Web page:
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. Last Updated: 07/27/2016

Nuclear Bill Debate Heats Up

As parliament prepares to vote on a bitterly disputed bill on importing spent nuclear fuel, a top nuclear safety expert warned Tuesday that funds raised from the shipments could end up being spent on upgrading nuclear weapons and building new ones.

The $20 billion that the Nuclear Power Ministry intends to earn from the import of spent fuel could be spent on arms because the package of amendments set to be passed Thursday allows those funds to be placed in an account closed to public scrutiny, said Vladimir Kuznetsov, a State Duma official and former head of the government nuclear safety watchdog.

The Nuclear Power Ministry, which is lobbying to get the bill passed on a second — and perhaps an immediate third — reading this week, denied the allegations Tuesday.

The bill sailed through the Duma on its first reading in December. After a third reading it goes to the Federation Council and then to President Vladimir Putin for approval.

Kuznetsov told a news conference that any denials are meaningless because Nuclear Power Ministry deals are typically cloaked with secrecy.

"I personally believe that the money raised from the imports will be spent on the creation of new types of nuclear weapons and the modernization of existing ones," said Kuznetsov, a member of the environmental advisory council in the Duma and an assistant to Deputy Sergei Mitrokhin.

"Sergei Sergeyevich [Mitrokhin] and I wrote many requests to the Nuclear Power Ministry demanding financial details about different nuclear programs. … Similar requests have been written by other deputies. But there have never been any replies," Kuznetsov said.

What the ministry has provided parliament are broad proposals for how the money raised by shipments will be spent, he said. The ministry says $7 billion will be used to build new storage sites for spent fuel and radioactive waste and an equal amount will be spent on environmental programs. In addition, it intends to pay $3.5 billion in taxes to the government and sink the remaining $2.5 billion into the upgrade of nuclear facilities.

Yury Vishnevsky, who heads the nuclear safety watchdog Gosatomnadzor once led by Kuznetsov, said last weekend that he also doubts the ministry would spend its earnings as earmarked.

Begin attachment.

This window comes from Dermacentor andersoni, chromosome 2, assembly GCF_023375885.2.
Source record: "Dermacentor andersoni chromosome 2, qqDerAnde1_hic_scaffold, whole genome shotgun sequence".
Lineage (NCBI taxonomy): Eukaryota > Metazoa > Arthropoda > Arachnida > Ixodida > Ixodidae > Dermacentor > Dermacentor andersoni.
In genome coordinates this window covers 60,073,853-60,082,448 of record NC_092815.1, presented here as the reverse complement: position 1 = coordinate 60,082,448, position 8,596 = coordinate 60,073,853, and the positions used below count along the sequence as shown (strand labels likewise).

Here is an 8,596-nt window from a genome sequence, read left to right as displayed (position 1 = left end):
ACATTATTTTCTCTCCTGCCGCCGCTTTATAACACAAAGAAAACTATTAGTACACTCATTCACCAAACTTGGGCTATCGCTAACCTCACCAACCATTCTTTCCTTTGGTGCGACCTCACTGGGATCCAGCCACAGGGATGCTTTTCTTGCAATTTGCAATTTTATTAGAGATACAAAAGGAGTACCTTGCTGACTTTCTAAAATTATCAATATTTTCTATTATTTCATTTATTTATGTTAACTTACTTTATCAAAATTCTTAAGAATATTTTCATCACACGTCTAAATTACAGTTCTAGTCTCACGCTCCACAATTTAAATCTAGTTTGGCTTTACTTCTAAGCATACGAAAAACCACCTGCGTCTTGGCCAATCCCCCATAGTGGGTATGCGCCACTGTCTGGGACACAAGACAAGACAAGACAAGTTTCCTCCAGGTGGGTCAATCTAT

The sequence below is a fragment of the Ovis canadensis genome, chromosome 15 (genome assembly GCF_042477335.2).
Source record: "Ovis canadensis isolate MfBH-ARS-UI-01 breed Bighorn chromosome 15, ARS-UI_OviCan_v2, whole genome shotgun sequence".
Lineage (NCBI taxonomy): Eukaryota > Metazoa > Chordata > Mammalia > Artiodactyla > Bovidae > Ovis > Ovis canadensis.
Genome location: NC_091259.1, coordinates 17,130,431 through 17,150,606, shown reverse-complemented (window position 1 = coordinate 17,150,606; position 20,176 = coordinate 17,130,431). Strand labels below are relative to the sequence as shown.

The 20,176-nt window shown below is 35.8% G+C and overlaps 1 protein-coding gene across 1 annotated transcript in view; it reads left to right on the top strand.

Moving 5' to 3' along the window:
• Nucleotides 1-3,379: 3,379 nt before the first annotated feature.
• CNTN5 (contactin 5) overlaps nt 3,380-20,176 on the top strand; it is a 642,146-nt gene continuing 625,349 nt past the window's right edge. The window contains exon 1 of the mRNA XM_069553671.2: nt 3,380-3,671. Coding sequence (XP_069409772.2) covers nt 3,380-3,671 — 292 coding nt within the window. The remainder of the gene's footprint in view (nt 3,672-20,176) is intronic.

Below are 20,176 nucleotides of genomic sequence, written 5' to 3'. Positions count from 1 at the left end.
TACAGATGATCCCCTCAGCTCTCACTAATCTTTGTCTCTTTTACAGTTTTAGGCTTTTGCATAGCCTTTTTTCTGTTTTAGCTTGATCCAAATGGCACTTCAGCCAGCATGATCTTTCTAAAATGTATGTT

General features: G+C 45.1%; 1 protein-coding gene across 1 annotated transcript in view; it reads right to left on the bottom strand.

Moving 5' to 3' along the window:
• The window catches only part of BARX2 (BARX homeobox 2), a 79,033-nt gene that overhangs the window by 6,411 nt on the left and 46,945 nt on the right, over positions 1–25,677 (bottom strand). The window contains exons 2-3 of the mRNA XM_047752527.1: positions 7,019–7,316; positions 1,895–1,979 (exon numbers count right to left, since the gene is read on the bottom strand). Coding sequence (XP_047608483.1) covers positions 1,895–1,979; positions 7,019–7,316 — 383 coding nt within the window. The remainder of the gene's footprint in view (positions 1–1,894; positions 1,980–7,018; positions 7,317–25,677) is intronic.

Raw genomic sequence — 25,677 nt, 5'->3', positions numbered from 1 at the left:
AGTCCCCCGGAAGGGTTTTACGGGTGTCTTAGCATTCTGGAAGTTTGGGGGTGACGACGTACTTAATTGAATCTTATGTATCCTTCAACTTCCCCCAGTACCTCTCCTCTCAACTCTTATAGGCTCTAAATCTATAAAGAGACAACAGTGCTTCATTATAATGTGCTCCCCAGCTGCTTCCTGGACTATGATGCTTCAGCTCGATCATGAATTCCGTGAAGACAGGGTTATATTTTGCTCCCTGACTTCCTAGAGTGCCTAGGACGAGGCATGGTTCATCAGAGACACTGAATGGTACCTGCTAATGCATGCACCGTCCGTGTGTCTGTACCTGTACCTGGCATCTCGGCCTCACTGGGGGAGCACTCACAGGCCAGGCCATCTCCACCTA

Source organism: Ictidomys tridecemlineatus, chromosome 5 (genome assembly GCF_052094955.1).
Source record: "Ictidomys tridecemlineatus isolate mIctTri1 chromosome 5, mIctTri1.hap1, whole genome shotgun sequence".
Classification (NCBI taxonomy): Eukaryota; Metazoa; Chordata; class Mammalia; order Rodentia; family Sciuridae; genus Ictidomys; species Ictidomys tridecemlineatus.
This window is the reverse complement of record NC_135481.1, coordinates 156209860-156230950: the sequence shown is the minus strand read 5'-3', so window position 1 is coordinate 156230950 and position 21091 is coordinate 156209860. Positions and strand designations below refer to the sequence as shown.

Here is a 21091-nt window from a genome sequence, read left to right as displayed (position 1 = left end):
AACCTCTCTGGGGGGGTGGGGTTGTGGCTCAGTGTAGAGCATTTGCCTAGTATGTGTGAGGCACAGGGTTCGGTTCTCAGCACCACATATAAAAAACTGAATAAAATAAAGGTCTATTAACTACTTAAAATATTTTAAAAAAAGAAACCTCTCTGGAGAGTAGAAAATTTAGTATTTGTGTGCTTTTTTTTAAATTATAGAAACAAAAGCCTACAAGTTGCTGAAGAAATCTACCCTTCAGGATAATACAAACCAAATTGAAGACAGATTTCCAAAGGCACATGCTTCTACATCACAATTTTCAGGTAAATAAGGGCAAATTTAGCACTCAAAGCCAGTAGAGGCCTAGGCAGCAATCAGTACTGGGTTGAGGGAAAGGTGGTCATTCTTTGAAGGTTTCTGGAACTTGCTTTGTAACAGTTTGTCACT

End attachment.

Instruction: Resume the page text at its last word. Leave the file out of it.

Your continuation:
"Some cash will be paid as taxes, some to build new transportation systems, some to build new [reprocessing] facilities and some to maintain them and pay the staff. There will be no cash to spent on ecological programs," he told the "Itogi" program on NTV.

But the Nuclear Power Ministry will never be held accountable if it gets its way in opening a special fund in which to place cash from the nuclear program, said Kuznetsov and Deputy Mitrokhin.

Provision for such a fund is among the package of nuclear bills to be considered Thursday, they said.

"Only a tiny group of selected deputies have access to the closed parts of the budget," Mitrokhin said. "There is no Duma or public control over them. And if we allow the ministry to collect all the revenues from those imports in their own fund, we will never know where the money went."

The Nuclear Power Ministry rejected the allegations as "rubbish."

"This is all rubbish," said ministry spokesman Yury Bespalko. "The fund will be open and transparent. The public and the Duma will control it.

"And the allegation that we are going to make weapons is just ridiculous. I don't even want to talk about it."

However, the Nuclear Power Ministry's current fund — which is part of the federal budget — is not fully open even now, said Galina Anisimova, adviser to the State Duma's budget committee.

She said the fund is slated to hold 13.9 billion rubles ($485.3 million) in 2001 and has "open and closed parts."

She would not reveal any details about the closed parts of the fund.